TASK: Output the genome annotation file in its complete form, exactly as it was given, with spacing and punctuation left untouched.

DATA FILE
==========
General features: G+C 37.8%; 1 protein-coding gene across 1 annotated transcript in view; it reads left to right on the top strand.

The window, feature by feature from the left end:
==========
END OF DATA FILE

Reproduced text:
General features: G+C 37.8%; 1 protein-coding gene across 1 annotated transcript in view; it reads left to right on the top strand.

The window, feature by feature from the left end: